fittedModel["BestFitParameters"]


Out: {a -> -0.0126155, b -> 0.15756, c -> 3.59594}

Now we can plot the model predictions and the original data to see how we did.

Show[{ListLogLogPlot[Transpose@{Transpose[data][[1]],fittedModel[#] & /@Transpose[data][[1]]}, PlotRange -> All],ListLogLogPlot[data, PlotStyle -> Red]}]


We can see that there is very close agreement over the entire data range. There is still some error, but the error is pretty small. Depending on the application this may or may not be acceptable.

• Unfortunately, the lower end is more important. Mar 8, 2022 at 10:15
• How do you quantify "the lower end is more important" ? Is it such that only you will know it when you see it? If you have something in mind, you need to give specifics.
– JimB
Mar 8, 2022 at 14:42
• @JimB: Can you see the deviation below 1.5. I mean I need more agreement in the region below 1.5. Mar 9, 2022 at 10:49

If you want the fit to look good on a log-log plot you can try assigning more weight to the smaller values. For example:

func = NonlinearModelFit[data, a x^b + c x^d, {a, b, c, d}, x,
Weights -> 1/data[[All, 2]]]["BestFit"]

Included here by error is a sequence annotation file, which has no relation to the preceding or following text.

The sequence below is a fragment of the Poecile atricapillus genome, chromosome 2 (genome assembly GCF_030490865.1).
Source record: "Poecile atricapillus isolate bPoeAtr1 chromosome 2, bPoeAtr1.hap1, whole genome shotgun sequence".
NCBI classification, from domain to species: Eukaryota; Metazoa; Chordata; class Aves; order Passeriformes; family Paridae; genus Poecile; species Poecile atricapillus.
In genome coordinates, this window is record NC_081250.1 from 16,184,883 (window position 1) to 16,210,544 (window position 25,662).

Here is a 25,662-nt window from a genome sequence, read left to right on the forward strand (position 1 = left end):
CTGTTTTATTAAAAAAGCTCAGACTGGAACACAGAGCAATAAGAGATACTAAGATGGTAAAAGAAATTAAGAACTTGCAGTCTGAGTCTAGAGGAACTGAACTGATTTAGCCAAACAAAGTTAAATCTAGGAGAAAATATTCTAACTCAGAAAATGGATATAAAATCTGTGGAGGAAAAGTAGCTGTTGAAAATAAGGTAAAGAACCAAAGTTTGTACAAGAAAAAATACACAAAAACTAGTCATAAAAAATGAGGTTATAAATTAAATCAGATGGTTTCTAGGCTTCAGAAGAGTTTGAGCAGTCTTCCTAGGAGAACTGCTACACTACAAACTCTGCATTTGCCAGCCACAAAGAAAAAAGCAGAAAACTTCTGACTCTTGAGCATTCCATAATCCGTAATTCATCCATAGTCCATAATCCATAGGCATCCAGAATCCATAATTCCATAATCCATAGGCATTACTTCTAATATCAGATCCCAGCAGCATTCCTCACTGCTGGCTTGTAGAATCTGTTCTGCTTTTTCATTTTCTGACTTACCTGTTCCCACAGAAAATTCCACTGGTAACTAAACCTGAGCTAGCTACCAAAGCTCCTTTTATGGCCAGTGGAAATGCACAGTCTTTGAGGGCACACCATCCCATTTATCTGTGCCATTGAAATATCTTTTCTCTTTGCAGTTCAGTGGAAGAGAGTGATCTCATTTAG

(* 0.195162 x^1.10524 + 0.0149097 x^1.55762 *)

GraphicsRow[{Show[
ListLogLogPlot[data, PlotStyle -> {Red, PointSize[0.01]}],
LogLogPlot[func, {x, 0.1, 50}]],
Show[
ListPlot[data, PlotStyle -> {Red, PointSize[0.01]}],
Plot[func, {x, 0.1, 50}]]}]
`

• I hope you're not suggesting that fiddling with weights when there is no a priori reason for weighting is appropriate for fitting data.
– JimB
Mar 7, 2022 at 23:13
• @JimB: How do you choose the model function "a x^b + c x^d" Mar 8, 2022 at 10:18
• @SciJewel I'm not following your question. Someone else chose that particular model. But is your question: "How does one decide on an appropriate model?" or "How does one assess the quality/goodness of a particular model?" Note my concern above is about the error structure which is also a critical component of any model's "formula" and the use/objective of the resulting fit.
– JimB
Mar 8, 2022 at 14:39
• @JimB: Sorry, that was for Simon Woods. Mar 9, 2022 at 10:45
• @Simon Woods: How do you choose the model function "a x^b + c x^d" Mar 9, 2022 at 10:46